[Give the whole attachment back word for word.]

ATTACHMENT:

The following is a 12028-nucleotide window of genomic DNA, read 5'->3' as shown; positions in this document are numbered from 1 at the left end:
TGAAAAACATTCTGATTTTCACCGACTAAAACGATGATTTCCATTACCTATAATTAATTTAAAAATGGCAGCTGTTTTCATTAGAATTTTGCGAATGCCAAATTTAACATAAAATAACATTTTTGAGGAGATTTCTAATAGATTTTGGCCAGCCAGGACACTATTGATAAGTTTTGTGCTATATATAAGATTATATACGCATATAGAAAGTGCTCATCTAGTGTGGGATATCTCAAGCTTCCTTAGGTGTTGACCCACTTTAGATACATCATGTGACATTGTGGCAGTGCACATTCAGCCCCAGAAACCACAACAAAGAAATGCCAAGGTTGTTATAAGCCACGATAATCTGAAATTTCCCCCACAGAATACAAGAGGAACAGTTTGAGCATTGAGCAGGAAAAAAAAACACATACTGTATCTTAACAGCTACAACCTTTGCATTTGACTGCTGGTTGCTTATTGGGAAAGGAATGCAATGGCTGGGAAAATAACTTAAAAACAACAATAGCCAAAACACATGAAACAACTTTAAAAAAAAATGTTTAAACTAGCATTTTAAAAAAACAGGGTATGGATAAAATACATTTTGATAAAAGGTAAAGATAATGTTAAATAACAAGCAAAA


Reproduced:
The following is a 12028-nucleotide window of genomic DNA, read 5'->3' as shown; positions in this document are numbered from 1 at the left end:
TGAAAAACATTCTGATTTTCACCGACTAAAACGATGATTTCCATTACCTATAATTAATTTAAAAATGGCAGCTGTTTTCATTAGAATTTTGCGAATGCCAAATTTAACATAAAATAACATTTTTGAGGAGATTTCTAATAGATTTTGGCCAGCCAGGACACTATTGATAAGTTTTGTGCTATATATAAGATTATATACGCATATAGAAAGTGCTCATCTAGTGTGGGATATCTCAAGCTTCCTTAGGTGTTGACCCACTTTAGATACATCATGTGACATTGTGGCAGTGCACATTCAGCCCCAGAAACCACAACAAAGAAATGCCAAGGTTGTTATAAGCCACGATAATCTGAAATTTCCCCCACAGAATACAAGAGGAACAGTTTGAGCATTGAGCAGGAAAAAAAAACACATACTGTATCTTAACAGCTACAACCTTTGCATTTGACTGCTGGTTGCTTATTGGGAAAGGAATGCAATGGCTGGGAAAATAACTTAAAAACAACAATAGCCAAAACACATGAAACAACTTTAAAAAAAAATGTTTAAACTAGCATTTTAAAAAAACAGGGTATGGATAAAATACATTTTGATAAAAGGTAAAGATAATGTTAAATAACAAGCAAAA